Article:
For example, one burning question is this: What is necessary for humans to get along together? This is the question that I’ve spent the last decade researching and exploring through the concept of intercultural competence. Upon further reflection of the literature around this concept, and by way of synthesizing some of the points in the articles here, I’d like to put forth three value propositions that could inform international educational exchange at its very core, providing a foundation for peace and understanding:
These three core value propositions – of extending respect, enacting Ubuntu, and encouraging neighborliness – are interconnected and can be the basis of educational exchange moving forward, in not only ensuring that such exchanges go beyond academic study only but in fulfilling the broader role of moving toward a more peaceful world. Implementation will not necessarily be easy though, since each of these three values imply hard work, especially when confronted with the harsh realities of existing tensions and conflicts. Rather than give up or shy away, though, these are the instances when international educational exchange can play an even more vital role in peacemaking when embracing these core values. This, then, means that international educational exchange needs to go beyond “safe realities” of the traditional exchange locations.
If we are to promote peace and understanding, however, we must also go beyond educational exchange. It’s a start but it’s not enough to simply move students around the world through these exchanges. Educators need to focus on ALL students, not just those privileged enough to study abroad. What does this mean? This means intentionally working with teachers so that they are adequately prepared to guide students in their intercultural learning – meaning that teacher education becomes an absolutely essential focal point for promoting peace. This means academics at higher education institutions need to be better prepared as well, through faculty development opportunities to enhance their own intercultural competence. This means infusing the curriculum at all levels of education with intercultural and international dimensions – beyond adding a reading or lecture – but in addressing the proposed value propositions throughout the curriculum, regardless of discipline.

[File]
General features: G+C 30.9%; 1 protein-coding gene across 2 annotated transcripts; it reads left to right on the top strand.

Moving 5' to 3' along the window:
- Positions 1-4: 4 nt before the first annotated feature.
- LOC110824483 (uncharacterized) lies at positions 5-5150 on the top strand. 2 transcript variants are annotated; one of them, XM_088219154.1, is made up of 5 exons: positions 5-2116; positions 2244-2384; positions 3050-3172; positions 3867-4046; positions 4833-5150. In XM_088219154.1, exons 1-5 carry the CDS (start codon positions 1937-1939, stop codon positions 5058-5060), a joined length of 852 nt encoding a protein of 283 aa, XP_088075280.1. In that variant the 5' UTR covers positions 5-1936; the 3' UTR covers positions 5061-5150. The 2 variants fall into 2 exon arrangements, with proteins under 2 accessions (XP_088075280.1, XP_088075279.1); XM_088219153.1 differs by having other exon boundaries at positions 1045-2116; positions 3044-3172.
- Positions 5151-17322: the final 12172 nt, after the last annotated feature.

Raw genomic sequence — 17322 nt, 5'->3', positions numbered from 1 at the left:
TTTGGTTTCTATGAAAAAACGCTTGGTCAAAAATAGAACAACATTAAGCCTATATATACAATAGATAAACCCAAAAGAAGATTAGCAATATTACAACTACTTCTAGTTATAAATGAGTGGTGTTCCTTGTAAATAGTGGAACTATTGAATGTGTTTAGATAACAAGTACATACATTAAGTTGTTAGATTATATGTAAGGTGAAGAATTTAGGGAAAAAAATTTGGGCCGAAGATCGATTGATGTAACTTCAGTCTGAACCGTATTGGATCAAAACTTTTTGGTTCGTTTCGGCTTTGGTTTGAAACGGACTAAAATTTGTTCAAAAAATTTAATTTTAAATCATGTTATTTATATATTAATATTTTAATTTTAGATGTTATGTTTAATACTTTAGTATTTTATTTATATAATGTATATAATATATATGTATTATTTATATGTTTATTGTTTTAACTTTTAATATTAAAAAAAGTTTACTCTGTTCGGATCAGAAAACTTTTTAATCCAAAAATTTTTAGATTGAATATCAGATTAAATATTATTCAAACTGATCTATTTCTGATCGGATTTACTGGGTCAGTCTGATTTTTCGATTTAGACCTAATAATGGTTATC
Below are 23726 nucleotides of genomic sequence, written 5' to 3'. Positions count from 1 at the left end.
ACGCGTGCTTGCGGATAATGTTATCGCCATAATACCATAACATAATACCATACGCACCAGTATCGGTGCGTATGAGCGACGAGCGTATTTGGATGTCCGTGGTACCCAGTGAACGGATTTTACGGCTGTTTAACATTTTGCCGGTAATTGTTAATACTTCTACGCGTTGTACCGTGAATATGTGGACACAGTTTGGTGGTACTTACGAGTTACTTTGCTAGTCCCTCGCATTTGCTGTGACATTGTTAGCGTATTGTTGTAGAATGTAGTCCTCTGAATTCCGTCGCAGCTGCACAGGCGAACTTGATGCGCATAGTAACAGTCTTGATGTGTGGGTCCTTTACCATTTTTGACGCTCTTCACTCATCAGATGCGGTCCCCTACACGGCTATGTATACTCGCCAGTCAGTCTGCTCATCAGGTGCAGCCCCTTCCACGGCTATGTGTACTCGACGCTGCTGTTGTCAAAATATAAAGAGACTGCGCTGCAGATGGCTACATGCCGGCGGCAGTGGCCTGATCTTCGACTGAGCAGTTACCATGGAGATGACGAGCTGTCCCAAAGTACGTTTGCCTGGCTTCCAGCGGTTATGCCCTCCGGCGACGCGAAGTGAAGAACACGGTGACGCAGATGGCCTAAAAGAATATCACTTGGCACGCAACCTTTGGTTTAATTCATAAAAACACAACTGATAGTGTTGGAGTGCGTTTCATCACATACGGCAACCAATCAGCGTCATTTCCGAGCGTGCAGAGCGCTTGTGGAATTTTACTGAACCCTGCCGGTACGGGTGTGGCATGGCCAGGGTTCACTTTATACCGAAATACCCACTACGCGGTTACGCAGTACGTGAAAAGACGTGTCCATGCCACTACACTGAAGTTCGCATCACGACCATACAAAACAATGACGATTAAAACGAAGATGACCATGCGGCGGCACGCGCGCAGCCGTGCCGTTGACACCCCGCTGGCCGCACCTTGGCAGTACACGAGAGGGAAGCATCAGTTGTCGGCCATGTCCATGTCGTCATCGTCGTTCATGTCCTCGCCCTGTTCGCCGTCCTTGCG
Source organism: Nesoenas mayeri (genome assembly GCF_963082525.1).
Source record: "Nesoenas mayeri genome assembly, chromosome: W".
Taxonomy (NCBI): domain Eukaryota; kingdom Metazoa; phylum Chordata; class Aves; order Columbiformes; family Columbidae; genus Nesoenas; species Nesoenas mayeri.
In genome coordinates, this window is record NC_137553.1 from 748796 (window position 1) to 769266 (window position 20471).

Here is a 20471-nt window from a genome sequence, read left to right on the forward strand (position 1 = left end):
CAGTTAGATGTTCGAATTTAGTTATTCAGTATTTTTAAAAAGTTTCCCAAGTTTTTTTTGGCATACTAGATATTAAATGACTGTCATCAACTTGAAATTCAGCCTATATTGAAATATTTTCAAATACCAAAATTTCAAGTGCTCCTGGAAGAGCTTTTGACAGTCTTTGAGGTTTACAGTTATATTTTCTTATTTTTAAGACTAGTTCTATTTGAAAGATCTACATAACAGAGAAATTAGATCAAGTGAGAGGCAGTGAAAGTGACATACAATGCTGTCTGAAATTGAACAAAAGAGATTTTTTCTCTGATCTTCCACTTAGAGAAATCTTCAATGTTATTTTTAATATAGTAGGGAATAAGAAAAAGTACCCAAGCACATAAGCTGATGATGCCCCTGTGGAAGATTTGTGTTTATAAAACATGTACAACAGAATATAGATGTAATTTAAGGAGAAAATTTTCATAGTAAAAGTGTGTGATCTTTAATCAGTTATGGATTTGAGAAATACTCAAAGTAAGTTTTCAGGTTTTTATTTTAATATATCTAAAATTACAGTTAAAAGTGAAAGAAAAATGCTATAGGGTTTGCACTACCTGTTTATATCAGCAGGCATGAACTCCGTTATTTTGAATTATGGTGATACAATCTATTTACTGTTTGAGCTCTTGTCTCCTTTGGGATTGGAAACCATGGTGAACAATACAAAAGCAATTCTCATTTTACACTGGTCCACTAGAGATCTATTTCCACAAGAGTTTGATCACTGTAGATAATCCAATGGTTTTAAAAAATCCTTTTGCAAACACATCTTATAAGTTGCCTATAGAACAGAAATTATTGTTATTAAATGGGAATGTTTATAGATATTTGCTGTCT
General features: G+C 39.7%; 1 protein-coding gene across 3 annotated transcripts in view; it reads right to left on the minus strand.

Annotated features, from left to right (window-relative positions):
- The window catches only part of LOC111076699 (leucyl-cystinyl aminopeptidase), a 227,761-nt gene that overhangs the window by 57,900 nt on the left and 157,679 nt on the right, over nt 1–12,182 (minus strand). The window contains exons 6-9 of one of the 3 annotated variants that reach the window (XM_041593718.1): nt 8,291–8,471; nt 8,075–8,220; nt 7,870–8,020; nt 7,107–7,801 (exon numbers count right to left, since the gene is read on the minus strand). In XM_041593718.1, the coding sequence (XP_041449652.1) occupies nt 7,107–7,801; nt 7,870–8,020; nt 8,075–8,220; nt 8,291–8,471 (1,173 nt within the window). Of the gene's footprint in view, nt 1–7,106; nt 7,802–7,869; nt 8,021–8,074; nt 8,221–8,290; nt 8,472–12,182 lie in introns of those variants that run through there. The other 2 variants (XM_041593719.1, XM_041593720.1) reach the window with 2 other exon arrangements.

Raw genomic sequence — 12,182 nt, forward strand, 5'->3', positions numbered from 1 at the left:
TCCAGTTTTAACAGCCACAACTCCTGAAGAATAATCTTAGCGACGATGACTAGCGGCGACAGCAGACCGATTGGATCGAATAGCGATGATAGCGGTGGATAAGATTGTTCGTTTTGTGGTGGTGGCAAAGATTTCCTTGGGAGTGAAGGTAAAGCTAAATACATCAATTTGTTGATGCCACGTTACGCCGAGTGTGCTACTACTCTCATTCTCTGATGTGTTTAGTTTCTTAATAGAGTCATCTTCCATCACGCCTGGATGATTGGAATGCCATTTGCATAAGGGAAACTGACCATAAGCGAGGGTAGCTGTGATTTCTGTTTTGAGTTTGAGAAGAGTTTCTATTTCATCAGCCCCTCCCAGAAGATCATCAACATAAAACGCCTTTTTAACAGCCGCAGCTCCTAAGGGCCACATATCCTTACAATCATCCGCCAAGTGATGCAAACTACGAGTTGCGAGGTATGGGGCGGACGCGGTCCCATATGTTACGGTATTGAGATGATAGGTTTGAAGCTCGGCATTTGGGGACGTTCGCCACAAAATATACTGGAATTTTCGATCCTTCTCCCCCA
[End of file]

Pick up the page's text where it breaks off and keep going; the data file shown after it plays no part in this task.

In looking more broadly and reflecting on what we’ve learned and what may be needed in the future, some common themes emerge:
3. Looking to the Future: The Bigger Picture
Twenty-five years ago, in 1993, a political scientist named Samuel Huntington wrote this of the future: “It is my hypothesis that the fundamental source of conflict in this new world will not be primarily ideological or primarily economic. The great divisions among humankind and the dominating source of conflict will be cultural. Nation states will remain the most powerful actors in world affairs, but the principal conflicts of global politics will occur between nations and groups of different civilizations. The clash of civilizations will dominate global politics. The fault lines between civilizations will be the battle lines of the future.”(( Samuel P. Huntington, “The Clash of Civilizations?” Foreign Affairs 72, no. 3 (Summer 1993): 22.)) Huntington’s subsequent book in 1996, Clash of Civilizations, led to a flurry of criticisms and responses, two of which I want to share briefly with you as a way of thinking about the future and framing some possible rethinking about the role of international educational exchange in promoting peace and understanding.